The past is not always perfect, but it is worth remembering. After a successful debut at the
Singapore International Festival of Arts (SIFA) in May 2023, non-profit arts group Centre 42 returns with the second run of The Vault: Past Perfect.
Conceptualised by Robin Loon and Casey Lim, the performance will hear from three local theatre practitioners who were active in the 1990s: Oniatta Effendi, Serene Chen, and Nelson Chia.Through their personal reflections, they will cast a spotlight on the rich history of theatre-making during that period of growth and experimentation. The restaging of the production in October will not be a case of déjà vu—it will offer something new.
Theatre practitioners Nelson Chia, Oniatta Effendi, and Serene Chen kicked off the performance with a reading of the 1997 play Galileo (I feel the earth move).
This time, it will include excerpts from three additional plays—such as Descendants of the Eunuch Admiral by the late theatre doyen Kuo Pao Kun—all equally iconic and representative of the spirit of local theatre then.Looking back on the past
For many, the 1990s saw artists actively experimenting to push the boundaries in search of a distinctive Singaporean identity, at a time when the government was getting more involved in managing and regulating the local art scene.
This creative tension led to an invigorating arts scene in Singapore, recalled Robin and Casey, who formed tight-knit bonds and who still share fond memories of theatre.
Meet the conceptualiser and director of the play, Casey Lim, who has been acting, directing, designing and creating digital images for more than 20 years.
“Making theatre then, you allow yourself to be very vulnerable with each other,” noted Casey, which made for more authentic story-telling.
But the duo does not intend for The Vault: Past Perfect to just be a chronological retelling of nostalgia. “We’re not in the business of embalming or preserving history,” said Robin.
Yet, the past is also critical in showing the way forward. Both Robin and Casey are looking to “resist cultural amnesia” by sharing memories with younger Singaporeans and seeking to inspire the next generation of theatre practitioners.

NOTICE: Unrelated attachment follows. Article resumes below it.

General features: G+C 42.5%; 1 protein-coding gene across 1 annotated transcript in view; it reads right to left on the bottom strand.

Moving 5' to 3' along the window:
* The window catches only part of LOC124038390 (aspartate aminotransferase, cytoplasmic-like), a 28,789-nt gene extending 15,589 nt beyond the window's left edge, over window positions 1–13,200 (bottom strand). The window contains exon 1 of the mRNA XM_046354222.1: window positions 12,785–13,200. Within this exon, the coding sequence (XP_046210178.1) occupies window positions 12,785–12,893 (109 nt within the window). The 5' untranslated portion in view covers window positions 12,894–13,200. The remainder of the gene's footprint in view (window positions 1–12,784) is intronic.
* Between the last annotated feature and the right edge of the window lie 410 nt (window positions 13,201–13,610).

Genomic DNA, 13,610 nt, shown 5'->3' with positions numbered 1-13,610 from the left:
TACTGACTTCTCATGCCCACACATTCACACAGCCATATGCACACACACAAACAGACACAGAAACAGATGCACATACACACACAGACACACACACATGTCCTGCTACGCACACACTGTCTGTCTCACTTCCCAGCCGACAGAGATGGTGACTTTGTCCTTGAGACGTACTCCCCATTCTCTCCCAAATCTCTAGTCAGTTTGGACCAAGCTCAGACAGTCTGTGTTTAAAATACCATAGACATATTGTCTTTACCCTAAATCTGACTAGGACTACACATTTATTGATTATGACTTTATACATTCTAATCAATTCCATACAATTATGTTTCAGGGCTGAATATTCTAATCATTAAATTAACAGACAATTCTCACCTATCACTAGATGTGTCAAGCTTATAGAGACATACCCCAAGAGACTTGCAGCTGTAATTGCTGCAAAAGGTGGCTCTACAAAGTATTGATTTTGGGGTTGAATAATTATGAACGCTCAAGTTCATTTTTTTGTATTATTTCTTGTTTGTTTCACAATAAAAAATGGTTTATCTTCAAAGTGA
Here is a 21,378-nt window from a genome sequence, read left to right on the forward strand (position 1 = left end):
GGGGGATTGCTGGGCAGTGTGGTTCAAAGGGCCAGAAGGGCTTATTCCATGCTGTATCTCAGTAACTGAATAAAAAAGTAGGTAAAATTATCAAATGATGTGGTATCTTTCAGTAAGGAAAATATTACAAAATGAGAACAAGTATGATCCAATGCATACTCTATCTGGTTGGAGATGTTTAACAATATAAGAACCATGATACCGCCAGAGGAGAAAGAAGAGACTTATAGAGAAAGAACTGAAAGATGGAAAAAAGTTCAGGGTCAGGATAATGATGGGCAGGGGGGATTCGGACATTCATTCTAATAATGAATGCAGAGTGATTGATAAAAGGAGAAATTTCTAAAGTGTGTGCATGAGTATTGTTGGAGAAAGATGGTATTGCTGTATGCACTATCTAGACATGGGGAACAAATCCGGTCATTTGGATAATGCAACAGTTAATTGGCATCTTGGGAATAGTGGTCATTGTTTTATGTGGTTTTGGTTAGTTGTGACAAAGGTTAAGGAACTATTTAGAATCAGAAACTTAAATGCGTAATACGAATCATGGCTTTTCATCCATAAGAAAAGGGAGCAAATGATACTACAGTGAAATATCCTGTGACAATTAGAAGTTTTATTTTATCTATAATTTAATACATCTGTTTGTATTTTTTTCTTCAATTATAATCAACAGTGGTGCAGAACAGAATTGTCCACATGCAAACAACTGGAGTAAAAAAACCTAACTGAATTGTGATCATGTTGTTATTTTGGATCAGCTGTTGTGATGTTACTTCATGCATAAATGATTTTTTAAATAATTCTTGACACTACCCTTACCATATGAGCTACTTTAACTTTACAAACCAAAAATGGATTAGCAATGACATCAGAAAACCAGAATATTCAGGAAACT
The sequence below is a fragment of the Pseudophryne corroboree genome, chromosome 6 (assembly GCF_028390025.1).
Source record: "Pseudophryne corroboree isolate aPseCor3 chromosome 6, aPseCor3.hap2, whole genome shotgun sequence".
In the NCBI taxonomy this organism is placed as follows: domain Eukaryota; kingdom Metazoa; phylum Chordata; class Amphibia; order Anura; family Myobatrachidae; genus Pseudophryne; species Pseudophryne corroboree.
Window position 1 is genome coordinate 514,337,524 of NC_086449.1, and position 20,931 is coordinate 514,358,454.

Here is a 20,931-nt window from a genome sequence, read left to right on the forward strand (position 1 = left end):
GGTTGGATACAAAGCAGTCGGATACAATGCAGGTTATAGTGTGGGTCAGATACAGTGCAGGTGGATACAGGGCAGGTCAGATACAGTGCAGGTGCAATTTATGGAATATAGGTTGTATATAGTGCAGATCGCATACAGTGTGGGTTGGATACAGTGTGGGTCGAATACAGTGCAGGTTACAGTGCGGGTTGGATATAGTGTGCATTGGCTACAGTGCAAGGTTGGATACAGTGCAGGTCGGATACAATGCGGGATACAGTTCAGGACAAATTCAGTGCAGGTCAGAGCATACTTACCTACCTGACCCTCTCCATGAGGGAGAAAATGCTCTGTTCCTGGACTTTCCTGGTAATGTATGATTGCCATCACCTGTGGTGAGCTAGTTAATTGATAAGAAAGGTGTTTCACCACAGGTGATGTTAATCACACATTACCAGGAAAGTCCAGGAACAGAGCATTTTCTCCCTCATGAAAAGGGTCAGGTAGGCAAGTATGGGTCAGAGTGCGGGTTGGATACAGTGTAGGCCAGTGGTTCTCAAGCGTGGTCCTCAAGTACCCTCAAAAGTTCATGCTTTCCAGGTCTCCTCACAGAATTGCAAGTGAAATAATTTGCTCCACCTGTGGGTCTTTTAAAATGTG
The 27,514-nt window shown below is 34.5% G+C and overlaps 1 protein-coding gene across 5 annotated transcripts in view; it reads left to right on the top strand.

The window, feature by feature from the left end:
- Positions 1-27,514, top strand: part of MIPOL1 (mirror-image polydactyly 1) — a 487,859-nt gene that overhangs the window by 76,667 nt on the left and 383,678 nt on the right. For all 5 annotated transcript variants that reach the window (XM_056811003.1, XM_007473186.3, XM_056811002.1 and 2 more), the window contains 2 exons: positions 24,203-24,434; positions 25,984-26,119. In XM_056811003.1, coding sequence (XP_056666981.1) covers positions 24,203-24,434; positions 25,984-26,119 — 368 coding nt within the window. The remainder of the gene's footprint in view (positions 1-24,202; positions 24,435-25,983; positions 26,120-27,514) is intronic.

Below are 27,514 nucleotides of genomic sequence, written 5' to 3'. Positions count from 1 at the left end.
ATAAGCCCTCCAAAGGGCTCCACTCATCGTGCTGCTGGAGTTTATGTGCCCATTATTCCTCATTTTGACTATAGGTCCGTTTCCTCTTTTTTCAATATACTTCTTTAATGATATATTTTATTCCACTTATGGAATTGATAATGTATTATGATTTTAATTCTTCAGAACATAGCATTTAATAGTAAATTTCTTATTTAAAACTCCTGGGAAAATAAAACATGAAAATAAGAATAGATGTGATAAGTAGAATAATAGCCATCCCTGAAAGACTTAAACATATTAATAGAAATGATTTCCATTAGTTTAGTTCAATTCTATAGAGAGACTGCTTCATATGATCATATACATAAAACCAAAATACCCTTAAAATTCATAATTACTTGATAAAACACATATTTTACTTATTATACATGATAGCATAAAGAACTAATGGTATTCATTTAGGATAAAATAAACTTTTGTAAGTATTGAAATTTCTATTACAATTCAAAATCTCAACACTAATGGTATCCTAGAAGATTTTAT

“No one’s memory is more precious than the other. And no one’s memory is the ultimate past that we share together,” Casey explained.
They say it’s never truly goodbye, but Past Perfect shares what it means to feel loss for those who have left the theatre scene behind.
They adopted the same philosophy when devising the content and structure, allowing actors to present personal recounts as far as possible. What emerged was even more emotive, including a feeling of loss for those who left the theatre scene, the duo noted.
The future of theatre
Just like its first run, Robin and Casey want younger viewers to leave with this question: What does this all mean to me?
As the conceptualiser, dramaturg, and writer behind The Vault: Past Perfect, Robin Loon hopes to convey how the past is a teaching moment for the future of theatre.
“We value what happened in the past, but what we value equally or sometimes even more, is what the people right now make of it,” said Robin, who teaches Singapore theatre at the National University of Singapore. “I do not want to educate, but to inform young artists and the general public (with this production).”
More than just a blast from the past, The Vault: Past Present represents the hopes that Robin and Casey have for the local theatre scene. After all, remembering the past is what sets the stage for the future.
Go back in time with The Vault: Past Perfect, which will be staged at Black Box, 42 Waterloo Street, from 25 to 29 October 2023. Students enjoy a 25% discount with the promotional code “STUDENT25OFF” upon checkout. Tickets start from $30.43.
All photos were shot by Moonrise Studio and all images are courtesy of Arts House Limited.